> real parameters to the method. Simply remove your Provider 
> parameters from the Call before sending it to the RPCRouter 
> to validate the method. Store the modified Call for use in 
> your invoke() method. You still have to pass through a bunch 
> of SOAP junk, but at least you don't have to modify it. Now, 
> I haven't tested that way of doing things, but I think it'll work.
> >
> >      Does "Professional XML Web Services" delve much into the 
> > structure of the Apache SOAP server?
> >
> > > I haven't totally looked into what's involved, but looking
> > briefly at
> > > the docs, it seems that would be an easier way to do it,
> > since you can
> > > leave the RPCRouter alone, and let it extract all the call
> > data out of
> > > the envelope and then pass it to your provider.  Of course
> > that'd mean
> > > you'd have to embed any security information into the SOAP
> > call itself
> > > rather than using protocol level authentication, but that
> > also seems
> > > more extensible and flexible to me anyway.
> >
> >      I see what you mean, but I'm not entirely sure that's a bad 
> > thing.
> 
> I agree. Leave application-level security to the application. 
> Doesn't mean you can't use protocol level security, but don't 
> try to rewrite the protocol to do things your application 
> should be doing.
> 
> >      When I first started thinking and reading about SOAP 
> security, my 
> > first thoughts were using simple SSL tunneling to protect the 
> > transmission integrity, and certificate authentication between 
> > dedicated clients and servers to provide authentication.  
> You'd set it 
> > up once for each channel of communication between a given 
> SOAP client 
> > and SOAP server, and as needed between that SOAP server and another
> > SOAP server it might relay to.
> 
> This is partially what I'm doing with my particular web 
> service (an electronic statement system) since I don't _want_ 
> anyone able to talk to my service without explicit consent. 
> But because of the size of my payloads and the processing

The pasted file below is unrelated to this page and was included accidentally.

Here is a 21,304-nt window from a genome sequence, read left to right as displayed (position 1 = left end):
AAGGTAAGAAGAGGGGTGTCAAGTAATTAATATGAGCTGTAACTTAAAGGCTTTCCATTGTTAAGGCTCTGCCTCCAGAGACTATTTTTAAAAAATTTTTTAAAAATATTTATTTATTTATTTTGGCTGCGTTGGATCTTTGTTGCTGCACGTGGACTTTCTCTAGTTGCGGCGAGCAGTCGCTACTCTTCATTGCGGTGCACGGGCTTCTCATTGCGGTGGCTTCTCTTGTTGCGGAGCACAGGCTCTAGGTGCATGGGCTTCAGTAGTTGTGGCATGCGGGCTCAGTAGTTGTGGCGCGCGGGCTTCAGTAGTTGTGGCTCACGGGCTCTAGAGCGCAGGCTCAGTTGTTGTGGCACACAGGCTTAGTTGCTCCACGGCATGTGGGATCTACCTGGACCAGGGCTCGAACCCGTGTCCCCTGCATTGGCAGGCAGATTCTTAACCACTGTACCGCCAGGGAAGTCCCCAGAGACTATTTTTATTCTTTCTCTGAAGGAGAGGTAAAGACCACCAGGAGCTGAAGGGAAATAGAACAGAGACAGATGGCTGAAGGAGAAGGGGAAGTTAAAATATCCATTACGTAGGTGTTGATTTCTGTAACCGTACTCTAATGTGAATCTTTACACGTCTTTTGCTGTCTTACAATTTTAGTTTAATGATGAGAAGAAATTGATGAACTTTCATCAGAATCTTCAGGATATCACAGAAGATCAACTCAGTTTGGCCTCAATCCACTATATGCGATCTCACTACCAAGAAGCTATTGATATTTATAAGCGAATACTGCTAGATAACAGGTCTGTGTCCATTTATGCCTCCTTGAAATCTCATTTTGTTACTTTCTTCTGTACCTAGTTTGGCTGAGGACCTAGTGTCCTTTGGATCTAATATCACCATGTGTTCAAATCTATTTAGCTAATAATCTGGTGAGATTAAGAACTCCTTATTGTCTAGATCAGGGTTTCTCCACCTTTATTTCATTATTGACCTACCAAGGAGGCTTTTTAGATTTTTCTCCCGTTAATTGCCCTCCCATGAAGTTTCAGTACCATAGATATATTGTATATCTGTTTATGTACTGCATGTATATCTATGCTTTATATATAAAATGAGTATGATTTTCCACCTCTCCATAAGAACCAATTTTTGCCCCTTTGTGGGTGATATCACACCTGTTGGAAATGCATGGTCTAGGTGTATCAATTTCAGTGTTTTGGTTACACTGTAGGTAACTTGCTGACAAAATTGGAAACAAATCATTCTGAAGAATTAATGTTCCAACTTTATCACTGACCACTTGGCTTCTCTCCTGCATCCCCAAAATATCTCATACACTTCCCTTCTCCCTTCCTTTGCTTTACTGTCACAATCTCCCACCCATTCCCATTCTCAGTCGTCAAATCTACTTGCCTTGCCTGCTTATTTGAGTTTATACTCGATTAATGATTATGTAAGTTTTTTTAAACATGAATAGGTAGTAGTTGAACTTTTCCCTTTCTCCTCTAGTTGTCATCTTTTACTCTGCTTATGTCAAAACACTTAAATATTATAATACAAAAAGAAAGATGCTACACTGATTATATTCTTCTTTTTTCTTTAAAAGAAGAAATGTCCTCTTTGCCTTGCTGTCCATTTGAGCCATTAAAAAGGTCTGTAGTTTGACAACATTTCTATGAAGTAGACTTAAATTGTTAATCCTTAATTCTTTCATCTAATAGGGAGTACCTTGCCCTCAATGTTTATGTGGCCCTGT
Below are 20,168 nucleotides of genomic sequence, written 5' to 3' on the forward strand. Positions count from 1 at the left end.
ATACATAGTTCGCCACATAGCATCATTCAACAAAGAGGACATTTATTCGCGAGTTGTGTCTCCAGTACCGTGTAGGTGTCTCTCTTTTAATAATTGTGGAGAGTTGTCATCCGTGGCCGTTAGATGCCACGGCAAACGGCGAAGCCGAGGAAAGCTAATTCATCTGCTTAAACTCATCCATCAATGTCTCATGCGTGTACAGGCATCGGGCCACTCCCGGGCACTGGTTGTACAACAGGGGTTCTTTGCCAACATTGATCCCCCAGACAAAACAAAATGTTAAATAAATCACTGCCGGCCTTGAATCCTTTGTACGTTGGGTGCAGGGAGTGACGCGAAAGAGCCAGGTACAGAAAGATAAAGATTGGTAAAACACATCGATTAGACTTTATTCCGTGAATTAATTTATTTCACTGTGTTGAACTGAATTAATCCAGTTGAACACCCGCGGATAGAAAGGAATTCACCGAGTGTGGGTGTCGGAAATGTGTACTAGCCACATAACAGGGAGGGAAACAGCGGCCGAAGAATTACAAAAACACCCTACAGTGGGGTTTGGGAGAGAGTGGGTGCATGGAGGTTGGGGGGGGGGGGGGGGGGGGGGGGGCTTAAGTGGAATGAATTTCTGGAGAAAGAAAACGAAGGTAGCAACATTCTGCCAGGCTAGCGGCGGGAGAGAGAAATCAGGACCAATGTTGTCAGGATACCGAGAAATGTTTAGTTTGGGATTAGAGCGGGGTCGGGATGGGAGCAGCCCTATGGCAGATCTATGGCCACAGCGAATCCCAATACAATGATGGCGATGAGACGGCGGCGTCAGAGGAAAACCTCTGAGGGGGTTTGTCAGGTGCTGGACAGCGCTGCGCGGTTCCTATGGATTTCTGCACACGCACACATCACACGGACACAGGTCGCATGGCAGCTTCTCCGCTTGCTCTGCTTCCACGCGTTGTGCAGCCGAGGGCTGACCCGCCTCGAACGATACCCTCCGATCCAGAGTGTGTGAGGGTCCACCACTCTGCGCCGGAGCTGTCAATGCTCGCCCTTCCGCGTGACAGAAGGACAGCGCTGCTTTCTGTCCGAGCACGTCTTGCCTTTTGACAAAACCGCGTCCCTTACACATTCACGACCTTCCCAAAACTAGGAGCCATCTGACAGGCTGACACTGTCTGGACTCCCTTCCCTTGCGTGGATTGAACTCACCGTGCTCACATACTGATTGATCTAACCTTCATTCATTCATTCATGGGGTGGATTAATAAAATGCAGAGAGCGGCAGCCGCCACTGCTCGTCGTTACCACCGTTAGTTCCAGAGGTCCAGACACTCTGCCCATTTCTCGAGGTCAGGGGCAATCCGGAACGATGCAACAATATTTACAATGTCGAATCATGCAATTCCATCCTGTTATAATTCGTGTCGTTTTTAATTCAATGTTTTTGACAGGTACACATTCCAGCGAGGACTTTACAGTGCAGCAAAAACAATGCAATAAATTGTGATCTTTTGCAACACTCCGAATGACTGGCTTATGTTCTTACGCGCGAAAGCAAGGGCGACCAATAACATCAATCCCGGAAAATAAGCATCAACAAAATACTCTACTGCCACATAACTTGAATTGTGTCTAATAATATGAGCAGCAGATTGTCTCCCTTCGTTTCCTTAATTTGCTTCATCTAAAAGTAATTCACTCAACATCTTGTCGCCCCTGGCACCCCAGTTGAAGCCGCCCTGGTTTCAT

> time required to generate them (I'm generating pdfs on the 
> fly from XML) I don't want to hold the connection open 
> waiting for the response, so one of the parameters to the 
> requestStatement method is a callback URL and namespace. So, 
> assuming the request is valid, I respond immediately with 
> that fact and a session number, then when I finish generating 
> the pdf, I post it to the callback with the session number. 
> So not only do I need to authenticate the initial caller, I 
> need to authenticate the callback as well.
> 
> Basically the security model looks like it's going to evolve 
> into something a lot like Kerberos, though because of 
> deadline pressure I can't get that complicated in the first 
> release. Basically all I'm going to do now is use a 
> client-side certificate on the originating host to secure the 
> actual traffic and provide rudimentary caller authentication. 
> Then, I'll check to make sure the callback URL is in my 
> authorized caller list. If both these checks pass, then I'll 
> proceed with generating the statement.
> 
> The way I see it, whether or not you can talk to me _at all_ 
> belongs at the protocol level. But whether or not you're 
> allowed to get what you want to get from me belongs at the 
> application level.
> 
> Fortunately for me, I don't really have to worry much about 
> my requests going from server to server to server... for now 
> at least, there are only two hosts that need to talk to each 
> other (three if you count the fact that I've separated 
> authentication and generation onto separate
> systems:)
> 
> Like I said though, eventually, I see the security model 
> evolving into a kind of Kerberos over soap... the caller 
> first talks to an authentication host, which generates a 
> ticket which the caller presents to the actual service host, 
> the service host talks to the authentication host to make 
> sure the ticket is valid, then proceeds with checking to make 
> sure the request is valid, then generates the pdf and sends 
> it on its merry way.
> 
> Anyway, I'm starting to ramble now...
> 
>  __________________________________
> |                                  \
> |  Greg Symons                     /
> |  Systems Analyst                 \
> |  Research Federal Credit Union   /
> |  (586) 264-8710 x1234            \
> |__________________________________/
> 
> 
> 
> 

Mime
View raw message